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Did You Know?Quebec - Did you know? Behind each habitant's house was a small addition used as a storeroom. Not far away were the barn and the stable, built always of untrimmed logs, the intervening chinks securely filled with clay or mortar. There was also a root-house, half-sunk in the ground or burrowed into the slope of a hill, where the habitant kept his potatoes and vegetables secure from the frost through the winter. Most of the habitants likewise had their own bake-ovens, set a convenient distance behind the house and rising four or five feet from the ground. These they built roughly of boulders and plastered with clay. With an abundance of wood from the virgin forests they would build a roaring fire in these ovens and finish the whole week's baking at one time. The habitant would often enclose a small plot of ground surrounding the house and outbuildings with a fence of piled stones or split rails, and in one corner he would plant his kitchen-garden.

Source: Daily Life in New France ( french/ daily_life_in_new_france.htm)

Over time, Quebec has gone through a series of name changes.

From its inception in the early 1600s until 1760, it was called Canada, New France
1760 to 1763, it was simply Canada
1763 to 1791 - Province of Quebec
1791 to 1867 - Lower Canada
1867 to present - Quebec, Canada

Thanks to Micheline MacDonald for providing this information.

Champlain, Québec, Canada (Notre-Dame-de-la-Visitation) - Église de Notre-Dame-de-la-Visitation, est. 1684
989, rue Notre-Dame, Champlain, QUÉBEC
Source: Google maps
Champlain, Québec, Canada (Notre-Dame-de-la-Visitation)
Église de Notre-Dame-de-la-Visitation, est. 1684
989, rue Notre-Dame, Champlain, QUÉBEC
Source: Google maps

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immigrant Fille a Marier flag  Marie-Madeleine  Drouillard

  (b. abt. 1636, France   d. 17 February 1719Champlain, Canada, New France )  

Marie-Madeleine Drouillard was born abt. 1636 in , France. Marie-Madeleine Drouillard was the child of

Marie-Madeleine was a Fille à Marier, arriving in New France by 1659.

She married  Pierre Dizy dit Montplaisir 13 July 1659 in Trois-Rivières, Canada, New France .  The couple had (at least) 5 children. Pierre Dizy dit Montplaisir  was born 21 June 1634 in Rouen, France .  He died 12 June 1698 in Champlain, Québec, Canada (Notre-Dame-de-la-Visitation) . 

Marie-Madeleine Drouillard died 17 February 1719 in Champlain, Canada, New France .

Pedigree Chart Pedigree Chart Family Group Record Family Group Record Invention Inventions

daughter of Jacques Drouillard and Jeanne Planchar

Marriage / Partner(s) and Child(ren)

Marie-Madeleine Drouillard married immigrant flag Pierre Dizy dit Montplaisir-- Date: 13 July 1659 Place: Trois-Rivières, Canada, New France
Le Programme de recherche en démographie historique - Univeriste de Montreal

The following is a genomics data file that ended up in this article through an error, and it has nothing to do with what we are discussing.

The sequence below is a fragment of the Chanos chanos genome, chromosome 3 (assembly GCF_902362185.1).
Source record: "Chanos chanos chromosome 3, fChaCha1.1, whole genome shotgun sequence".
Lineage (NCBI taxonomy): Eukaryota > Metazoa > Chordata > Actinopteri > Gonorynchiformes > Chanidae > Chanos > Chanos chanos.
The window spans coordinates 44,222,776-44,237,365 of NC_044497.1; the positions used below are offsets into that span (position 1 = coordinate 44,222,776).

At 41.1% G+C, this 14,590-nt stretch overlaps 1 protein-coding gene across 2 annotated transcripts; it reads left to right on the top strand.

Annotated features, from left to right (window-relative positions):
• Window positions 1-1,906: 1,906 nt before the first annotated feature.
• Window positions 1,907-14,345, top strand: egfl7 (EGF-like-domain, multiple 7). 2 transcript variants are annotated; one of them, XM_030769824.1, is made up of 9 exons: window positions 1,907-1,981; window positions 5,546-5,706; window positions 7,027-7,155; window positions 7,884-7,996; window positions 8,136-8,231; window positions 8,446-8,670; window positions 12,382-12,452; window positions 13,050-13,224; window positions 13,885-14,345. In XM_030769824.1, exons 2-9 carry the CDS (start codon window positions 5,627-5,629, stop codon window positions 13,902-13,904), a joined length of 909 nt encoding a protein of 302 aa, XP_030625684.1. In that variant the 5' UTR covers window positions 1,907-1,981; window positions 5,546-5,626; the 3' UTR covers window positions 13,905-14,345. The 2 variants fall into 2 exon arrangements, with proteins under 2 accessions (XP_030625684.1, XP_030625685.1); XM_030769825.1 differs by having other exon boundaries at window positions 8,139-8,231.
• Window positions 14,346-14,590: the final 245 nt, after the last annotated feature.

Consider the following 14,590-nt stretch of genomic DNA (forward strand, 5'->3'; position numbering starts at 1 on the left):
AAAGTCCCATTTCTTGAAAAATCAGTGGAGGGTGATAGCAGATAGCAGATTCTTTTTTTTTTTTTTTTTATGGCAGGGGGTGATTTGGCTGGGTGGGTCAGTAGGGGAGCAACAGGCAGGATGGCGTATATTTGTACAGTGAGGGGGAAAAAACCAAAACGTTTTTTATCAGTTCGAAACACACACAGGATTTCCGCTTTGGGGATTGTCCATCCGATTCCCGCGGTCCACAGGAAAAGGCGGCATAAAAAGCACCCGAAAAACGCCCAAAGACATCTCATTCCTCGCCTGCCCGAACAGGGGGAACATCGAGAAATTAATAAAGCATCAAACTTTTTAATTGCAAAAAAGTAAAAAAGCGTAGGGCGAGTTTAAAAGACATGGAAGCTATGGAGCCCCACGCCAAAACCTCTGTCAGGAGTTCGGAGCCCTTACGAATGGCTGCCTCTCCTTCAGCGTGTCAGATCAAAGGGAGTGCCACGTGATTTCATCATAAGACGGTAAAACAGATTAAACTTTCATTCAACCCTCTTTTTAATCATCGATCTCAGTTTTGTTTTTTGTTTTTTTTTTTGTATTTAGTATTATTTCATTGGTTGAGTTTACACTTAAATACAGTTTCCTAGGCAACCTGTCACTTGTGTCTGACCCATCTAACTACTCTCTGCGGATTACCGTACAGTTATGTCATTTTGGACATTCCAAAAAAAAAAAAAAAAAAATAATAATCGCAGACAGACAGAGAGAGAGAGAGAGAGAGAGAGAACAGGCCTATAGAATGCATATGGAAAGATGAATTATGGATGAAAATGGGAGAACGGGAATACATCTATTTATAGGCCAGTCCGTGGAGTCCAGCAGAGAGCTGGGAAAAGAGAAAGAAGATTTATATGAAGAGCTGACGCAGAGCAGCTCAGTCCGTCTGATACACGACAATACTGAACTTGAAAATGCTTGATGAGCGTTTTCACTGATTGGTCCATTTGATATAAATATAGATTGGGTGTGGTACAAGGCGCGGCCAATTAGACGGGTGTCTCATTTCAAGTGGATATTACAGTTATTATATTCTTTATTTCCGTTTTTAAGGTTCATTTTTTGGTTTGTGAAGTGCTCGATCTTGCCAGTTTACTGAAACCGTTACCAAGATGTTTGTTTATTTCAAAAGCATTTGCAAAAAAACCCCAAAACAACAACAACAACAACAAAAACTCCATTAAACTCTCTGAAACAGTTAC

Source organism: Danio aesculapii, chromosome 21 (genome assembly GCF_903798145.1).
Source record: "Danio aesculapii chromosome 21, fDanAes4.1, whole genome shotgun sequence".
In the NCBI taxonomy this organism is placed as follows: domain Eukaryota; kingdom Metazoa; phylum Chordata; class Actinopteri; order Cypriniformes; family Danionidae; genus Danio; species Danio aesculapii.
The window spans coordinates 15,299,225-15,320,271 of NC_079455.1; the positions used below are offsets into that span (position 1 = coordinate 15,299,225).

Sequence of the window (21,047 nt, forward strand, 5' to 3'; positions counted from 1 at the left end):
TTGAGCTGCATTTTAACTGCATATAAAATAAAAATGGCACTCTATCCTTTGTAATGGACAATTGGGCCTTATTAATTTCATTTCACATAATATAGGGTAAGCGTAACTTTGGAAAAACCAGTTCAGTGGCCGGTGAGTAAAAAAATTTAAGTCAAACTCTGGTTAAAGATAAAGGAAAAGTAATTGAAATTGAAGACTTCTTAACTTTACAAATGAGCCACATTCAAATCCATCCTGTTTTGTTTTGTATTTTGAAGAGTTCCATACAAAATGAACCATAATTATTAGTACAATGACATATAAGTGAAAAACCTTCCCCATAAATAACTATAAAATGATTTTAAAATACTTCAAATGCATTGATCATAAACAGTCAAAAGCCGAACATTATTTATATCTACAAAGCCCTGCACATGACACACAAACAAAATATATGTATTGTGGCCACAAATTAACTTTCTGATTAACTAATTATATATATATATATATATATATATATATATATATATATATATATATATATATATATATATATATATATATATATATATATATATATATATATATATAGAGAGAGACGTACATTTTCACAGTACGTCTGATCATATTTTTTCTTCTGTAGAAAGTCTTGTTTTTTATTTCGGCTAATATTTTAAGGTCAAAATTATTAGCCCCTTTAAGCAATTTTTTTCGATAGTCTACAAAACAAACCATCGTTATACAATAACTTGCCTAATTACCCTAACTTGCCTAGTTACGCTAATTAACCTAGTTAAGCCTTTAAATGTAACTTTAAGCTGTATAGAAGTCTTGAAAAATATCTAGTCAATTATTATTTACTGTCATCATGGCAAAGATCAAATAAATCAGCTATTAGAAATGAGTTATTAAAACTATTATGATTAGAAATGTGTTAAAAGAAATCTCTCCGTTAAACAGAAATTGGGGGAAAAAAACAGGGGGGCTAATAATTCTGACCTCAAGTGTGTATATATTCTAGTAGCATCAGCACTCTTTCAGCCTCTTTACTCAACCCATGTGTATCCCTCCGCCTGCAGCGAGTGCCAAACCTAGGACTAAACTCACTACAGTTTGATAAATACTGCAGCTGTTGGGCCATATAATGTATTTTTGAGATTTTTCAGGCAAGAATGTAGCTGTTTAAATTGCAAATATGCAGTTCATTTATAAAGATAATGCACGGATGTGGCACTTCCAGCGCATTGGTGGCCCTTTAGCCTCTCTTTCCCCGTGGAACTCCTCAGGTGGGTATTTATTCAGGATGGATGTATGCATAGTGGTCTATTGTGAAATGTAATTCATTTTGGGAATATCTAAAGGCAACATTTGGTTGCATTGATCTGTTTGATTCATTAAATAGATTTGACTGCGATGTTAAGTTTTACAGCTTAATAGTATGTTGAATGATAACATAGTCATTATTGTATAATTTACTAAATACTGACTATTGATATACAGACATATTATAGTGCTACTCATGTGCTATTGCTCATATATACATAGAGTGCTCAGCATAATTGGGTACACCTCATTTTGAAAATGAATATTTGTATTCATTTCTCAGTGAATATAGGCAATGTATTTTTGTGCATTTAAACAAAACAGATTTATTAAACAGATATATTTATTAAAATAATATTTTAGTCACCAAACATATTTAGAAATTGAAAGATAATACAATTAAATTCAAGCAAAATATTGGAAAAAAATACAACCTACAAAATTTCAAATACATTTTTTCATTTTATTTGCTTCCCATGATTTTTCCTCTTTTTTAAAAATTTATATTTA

Added: 1/5/2015 10:17:52 AM  

flag Michel-Ignace Dizy dit Montplaisir (b.16 August 1661, Trois-Rivières, Canada, New France   d. 11 February 1723, Champlain, Canada, New France )

flag Marguerite Dizy dite Montplaisir (b.10 February 1663, Trois-Rivières, Canada, New France   d. 21 October 1730, Batiscan, Canada, New France )

flag Anne-Celeste Dizy dite Montplaisir (b.abt. 1669, , Québec Province, Canada   d. 16 May 1718, Champlain, Canada, New France )

flag Elisabeth Dizy (b.abt. 1672, , Québec Province, Canada   d. 16 February 1703, Montréal, Canada, New France )

flag Pierre Dizy dit Montplaisir (b.abt. 1674, , Québec Province, Canada   d. 14 March 1761, Champlain, Canada )

Fille a Marier

"When the Company of 100 Associates began their settlement scheme, their plan of recruiting only families proved to be too costly, so instead they signed on single men; tradesman and labourers; who would be indentured for three years. However, this meant that more than 80% of the colonists were men, so even if they decided to stay at the end of their term, there was little hope of them starting a family, unless they chose a Canadian girl. But, since her family would never allow her, or her children, to leave their village; the company directors needed to avoid this from happening.

So instead, they began recruiting "marriagable young girls", who would first sign a contract in France and then be given passage and a small dowry to become the wife of a Quebec settler. You might wonder why these young girls (many under 16), would risk the dangers and hardships, which by now most of France were well aware of; but believe it or not; for many it was the best option.

At the time, marriages were arranged, so if the girl's family did not have the means to provide a sutable dowry, her only option was to become a nun, if she was Catholic; or marry beneath her station. In the case of the young Filles a Marier, though a marriage contract must be signed before departure, she had every right to refuse the union, once she met her husband-to-be. As a matter of fact, many of them did just that, and were provided safe passage home." (
Added: 2/5/2016 5:37:28 PM - Beckie  Updated: -

1659 Marriage / Partner
Marie-Madeleine Drouillard and Pierre Dizy dit Montplaisir 13 July 1659, Trois-Rivières, Québec, Canada

1661 Birth of Child
Michel-Ignace Dizy dit Montplaisir was born 16 August 1661, Trois-Rivières, Québec, Canada

1663 Birth of Child
Marguerite Dizy dite Montplaisir was born 10 February 1663, Trois-Rivières, Québec, Canada

1698 Death of Spouse/Partner
Pierre Dizy dit Montplaisir died 12 June 1698, Champlain, Québec, Canada (Notre-Dame-de-la-Visitation)

1703 Death of Child
Elisabeth Dizy died 16 February 1703, Montréal, Québec, Canada

1718 Death of Child
Anne-Celeste Dizy dite Montplaisir died 16 May 1718, Champlain, Québec, Canada (Notre-Dame-de-la-Visitation)

17 February 1719
Champlain, Québec, Canada (Notre-Dame-de-la-Visitation)

Added: 1/5/2015 10:16:17 AM

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